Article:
Solent Showcase Gallery and GO! Southampton's ongoing city centre project BENCH evolves during Manifesting The Unseen: Southampton 2021. Two artists from the Manifesting the Unseen collective, artists Sara Choudhrey and Aziza Iqbal, will each produce a new design for two benches in their unique styles.

Additional info

Alongside the visual arts, and in keeping with the rich tradition of poetry in the Muslim world, Manifesting the Unseen will once again also invite a series of established and emerging Muslim women poets to create new work alongside our visual artists which will be performed at a Mehfil (recital) as one of a series of events offered as part of the exhibition. The exhibition will also feature a panel discussion with artists, talks, artist led tours of the exhibition and a series of free workshops offering the public the chance to learn about and practice: Islamic geometry, painting and illumination and calligraphy (subject to current government Covid-19 guidelines).

Manifesting the Unseen will also work with Solent Showcase Gallery to host a special ‘How we did this?’ training workshop to support local creatives from Muslim and other minority backgrounds to learn from our experiences.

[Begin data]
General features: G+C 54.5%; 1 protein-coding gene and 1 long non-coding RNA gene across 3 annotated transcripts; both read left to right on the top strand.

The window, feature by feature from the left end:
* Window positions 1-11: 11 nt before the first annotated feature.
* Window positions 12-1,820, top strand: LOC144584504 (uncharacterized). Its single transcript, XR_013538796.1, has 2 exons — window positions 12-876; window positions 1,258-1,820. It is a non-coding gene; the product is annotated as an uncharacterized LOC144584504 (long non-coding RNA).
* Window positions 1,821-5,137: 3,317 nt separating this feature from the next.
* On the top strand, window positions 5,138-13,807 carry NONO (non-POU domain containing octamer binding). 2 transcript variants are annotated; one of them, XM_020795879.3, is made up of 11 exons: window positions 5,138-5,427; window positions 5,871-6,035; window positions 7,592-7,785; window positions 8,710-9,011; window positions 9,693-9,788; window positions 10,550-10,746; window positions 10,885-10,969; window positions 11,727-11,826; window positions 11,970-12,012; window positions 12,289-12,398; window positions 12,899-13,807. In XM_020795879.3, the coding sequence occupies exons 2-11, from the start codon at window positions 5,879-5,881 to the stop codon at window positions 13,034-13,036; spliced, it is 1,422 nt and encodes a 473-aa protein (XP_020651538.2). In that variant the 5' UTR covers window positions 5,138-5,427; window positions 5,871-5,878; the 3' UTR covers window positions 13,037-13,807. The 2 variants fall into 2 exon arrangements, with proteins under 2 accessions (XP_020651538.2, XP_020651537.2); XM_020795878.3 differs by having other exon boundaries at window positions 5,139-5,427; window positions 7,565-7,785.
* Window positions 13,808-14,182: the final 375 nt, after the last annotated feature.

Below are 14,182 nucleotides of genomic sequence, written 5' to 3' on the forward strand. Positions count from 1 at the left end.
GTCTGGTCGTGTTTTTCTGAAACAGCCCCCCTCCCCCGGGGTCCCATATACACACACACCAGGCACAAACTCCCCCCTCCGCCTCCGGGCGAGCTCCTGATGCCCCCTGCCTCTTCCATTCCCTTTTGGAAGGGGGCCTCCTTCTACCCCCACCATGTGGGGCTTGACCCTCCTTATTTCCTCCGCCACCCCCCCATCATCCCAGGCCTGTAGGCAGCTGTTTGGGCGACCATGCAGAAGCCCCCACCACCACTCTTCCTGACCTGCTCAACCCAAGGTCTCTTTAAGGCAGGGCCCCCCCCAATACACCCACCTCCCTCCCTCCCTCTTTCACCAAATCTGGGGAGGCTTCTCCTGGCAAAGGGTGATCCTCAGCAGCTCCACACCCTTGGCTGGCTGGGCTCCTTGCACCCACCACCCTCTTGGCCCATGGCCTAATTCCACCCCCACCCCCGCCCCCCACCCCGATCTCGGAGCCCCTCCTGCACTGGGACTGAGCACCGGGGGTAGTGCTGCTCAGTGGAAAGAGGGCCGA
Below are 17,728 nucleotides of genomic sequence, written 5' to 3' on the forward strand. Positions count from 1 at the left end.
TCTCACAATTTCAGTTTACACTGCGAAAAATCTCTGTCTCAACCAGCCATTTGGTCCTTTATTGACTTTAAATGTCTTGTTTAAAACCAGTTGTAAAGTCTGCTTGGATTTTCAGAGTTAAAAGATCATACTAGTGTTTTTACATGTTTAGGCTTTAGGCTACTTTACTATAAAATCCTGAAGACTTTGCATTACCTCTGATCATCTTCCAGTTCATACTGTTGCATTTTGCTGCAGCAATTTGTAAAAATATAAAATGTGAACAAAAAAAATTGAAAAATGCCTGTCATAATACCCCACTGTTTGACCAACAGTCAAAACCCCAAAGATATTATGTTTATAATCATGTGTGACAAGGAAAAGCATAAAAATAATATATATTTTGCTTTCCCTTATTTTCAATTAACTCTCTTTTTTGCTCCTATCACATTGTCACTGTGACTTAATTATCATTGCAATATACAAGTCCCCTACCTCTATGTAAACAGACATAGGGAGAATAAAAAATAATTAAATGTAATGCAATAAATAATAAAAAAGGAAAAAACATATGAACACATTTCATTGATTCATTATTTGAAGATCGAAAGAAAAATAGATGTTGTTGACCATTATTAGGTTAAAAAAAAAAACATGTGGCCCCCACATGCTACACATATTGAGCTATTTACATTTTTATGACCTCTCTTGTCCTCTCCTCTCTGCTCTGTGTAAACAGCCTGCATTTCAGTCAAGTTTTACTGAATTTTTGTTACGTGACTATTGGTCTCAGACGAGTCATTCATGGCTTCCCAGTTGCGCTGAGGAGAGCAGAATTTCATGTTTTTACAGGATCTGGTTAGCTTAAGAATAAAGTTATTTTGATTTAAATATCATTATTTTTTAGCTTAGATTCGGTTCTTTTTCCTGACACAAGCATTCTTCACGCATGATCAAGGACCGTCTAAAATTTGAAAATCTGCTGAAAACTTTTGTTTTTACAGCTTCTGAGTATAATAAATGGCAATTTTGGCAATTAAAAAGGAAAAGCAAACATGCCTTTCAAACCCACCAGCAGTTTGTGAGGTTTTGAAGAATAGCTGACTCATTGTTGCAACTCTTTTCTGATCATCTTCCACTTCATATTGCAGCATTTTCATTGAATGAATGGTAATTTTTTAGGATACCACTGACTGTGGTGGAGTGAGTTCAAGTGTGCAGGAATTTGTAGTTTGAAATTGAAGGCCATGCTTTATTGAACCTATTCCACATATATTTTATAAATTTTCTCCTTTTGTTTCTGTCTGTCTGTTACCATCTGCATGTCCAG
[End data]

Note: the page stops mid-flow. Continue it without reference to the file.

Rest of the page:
Artists Appearing in Manifesting The Unseen: Southampton 2021

Mobeen Akhtar

Sara Choudhrey

Abeer Kayani

Shaheen Kasmani

Maaida Noor

Nazira Bibi

Aziza Iqbal

Jeea Mirza

Amber Khokhar


Nazneen Ahmed

Rakaya Esime Fetuga 

Sukina Pilgrim

Saraiya Bah

Muneera Pilgrim


This exhibition would not have been possible without the generous support of the Arts Council National Lottery Project Grants and Solent Showcase Gallery.

Manifesting The Unseen Curator: Nazia Mirza with support from Jeea Mirza and Sara Choudhrey

Co-curator: Kate Maple, Solent Showcase Gallery, with support from Asten Holmes-Elliott.

Manifesting The Unseen
Instagram: @manifestingtheunseen

Southampton City Art Gallery
Civic Centre
Commercial Rd
SO14 7LY
Instagram: @SouthamptonCityArtGallery
Twitter: @ArtGallerySoton
Facebook: SouthamptonCityArtGallery

Solent Showcase Gallery
Sir James Matthews Building
157-187 Above Bar St
SO14 7NN
Instagram: @solent_showcase_gallery
Twitter: @SolentShowcase
Facebook: /solentshowcase

The Solent Showcase Gallery would like to thank the generosity of Southampton City Council and all the Southampton City Art Gallery staff for offering us the opportunity to still exhibit this important exhibition in their space.

Logos for Manifesting the Unseen, Solent Showcase Gallery, Arts Council England, Southampton City Council

Life in Lockdown

Tori Green Jan Pavelka, Ann Ridley, Abdourahman Sanneh, and participants of 'Art to Go'

Thank you NHS billboard at the side of a road